Six questions for
Sue Palmer Stone

Tique asks six questions to an artist about their work and inspiration.
This week: Sue Palmer Stone.

Artist Sue Palmer Stone
Lives in Mostly New England, often Southern California
Website http://www.suepalmerstone.com/

How do you describe your own art practice?

Recently, my work is sitting at the juncture of photography and sculpture.It’s a very physical experience for me, very tactile, hands-on. I’m creating sculptures to be photographed, moving objects around a scene, collecting them for later use, or asking my human subjects to hold items in a certain position. Sometimes, it feels very serious and sometimes I try to incorporate a little humor.

Which question or theme is central in your work?

The tension generated by uncertainty, precariousness, and vulnerability vs strength and fragility vs solidity — these are central concepts.

What was your first experience with art?

I was lucky that the art education in the public schools I attended was excellent, so I remember creating art with serious instructors even in elementary school. But I also remember sitting silently, and with huge curiosity, next to my grandfather in an area of his family room carved out as a studio (circa 1968) and watching him paint New England landscapes with oils or pastels..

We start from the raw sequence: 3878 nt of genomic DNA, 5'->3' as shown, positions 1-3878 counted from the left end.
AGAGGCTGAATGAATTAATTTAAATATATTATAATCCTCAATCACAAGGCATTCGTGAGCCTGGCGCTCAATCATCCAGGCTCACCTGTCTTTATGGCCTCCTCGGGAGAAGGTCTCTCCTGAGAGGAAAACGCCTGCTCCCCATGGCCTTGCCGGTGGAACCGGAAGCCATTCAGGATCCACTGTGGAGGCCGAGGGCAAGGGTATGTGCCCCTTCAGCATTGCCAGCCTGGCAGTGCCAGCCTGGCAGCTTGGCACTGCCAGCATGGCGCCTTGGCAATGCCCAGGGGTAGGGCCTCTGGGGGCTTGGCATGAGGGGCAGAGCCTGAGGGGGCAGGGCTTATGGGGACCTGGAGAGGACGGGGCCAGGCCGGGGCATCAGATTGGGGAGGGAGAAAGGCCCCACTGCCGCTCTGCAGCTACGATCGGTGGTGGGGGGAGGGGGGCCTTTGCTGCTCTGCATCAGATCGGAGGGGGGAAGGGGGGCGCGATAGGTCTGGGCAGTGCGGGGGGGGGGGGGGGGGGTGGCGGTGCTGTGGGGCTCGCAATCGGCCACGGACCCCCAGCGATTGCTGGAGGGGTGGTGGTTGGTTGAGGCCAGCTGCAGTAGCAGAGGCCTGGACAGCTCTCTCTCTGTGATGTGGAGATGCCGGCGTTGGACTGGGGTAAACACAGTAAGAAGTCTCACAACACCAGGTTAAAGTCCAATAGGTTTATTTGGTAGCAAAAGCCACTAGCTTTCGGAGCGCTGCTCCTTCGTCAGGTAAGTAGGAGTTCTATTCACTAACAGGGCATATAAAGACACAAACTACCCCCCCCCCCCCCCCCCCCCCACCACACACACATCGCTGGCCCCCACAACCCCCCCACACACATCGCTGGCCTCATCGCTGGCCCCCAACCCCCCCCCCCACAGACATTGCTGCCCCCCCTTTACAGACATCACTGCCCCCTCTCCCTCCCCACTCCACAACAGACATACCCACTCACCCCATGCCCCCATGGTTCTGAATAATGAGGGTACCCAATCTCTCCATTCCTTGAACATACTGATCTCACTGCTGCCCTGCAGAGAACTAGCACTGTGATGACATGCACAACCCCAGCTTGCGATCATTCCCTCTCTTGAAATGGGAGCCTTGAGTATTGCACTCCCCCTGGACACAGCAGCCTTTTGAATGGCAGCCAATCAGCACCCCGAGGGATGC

What is your greatest source of inspiration?

My need to generate coherence and harmony in a dissonant, fragile, and precarious world. I get a boost of creative energy from unexpected finds in gritty areas that aren’t intended for public view, like alleyways, construction sites or behind strip malls. Pretty, manicured, neat environments sap me of my artistic energy.

What do you need in order to create your work?

My lightweight mirrorless camera, comfortable sneakers for outside work, and inside I need a studio full of scraps/discarded materials.

What work or artist has most recently surprised you?

The work of Rodrigo Valenzuela. I was drawn to his work initially because, to my eye, it incorporates photography and sculpture. My first reaction to it was, “Wow, you can do that?!” It’s very conceptual, but on the surface what I see are built environments for structures/sculptures from cast-off items and construction materials.His work is tactile and textured.
His recent creations repurpose “curved and indented non-objects, layering them into dense piles, towers, and precariously-balanced agglomerations.” (Collector Daily, Dec. 2020). I was lucky enough to have a conversation with him a few years ago in New York; it was fascinating to learn about the intellectual and political aspects of his work that’s borne out of a very labor-intensive art-making process.

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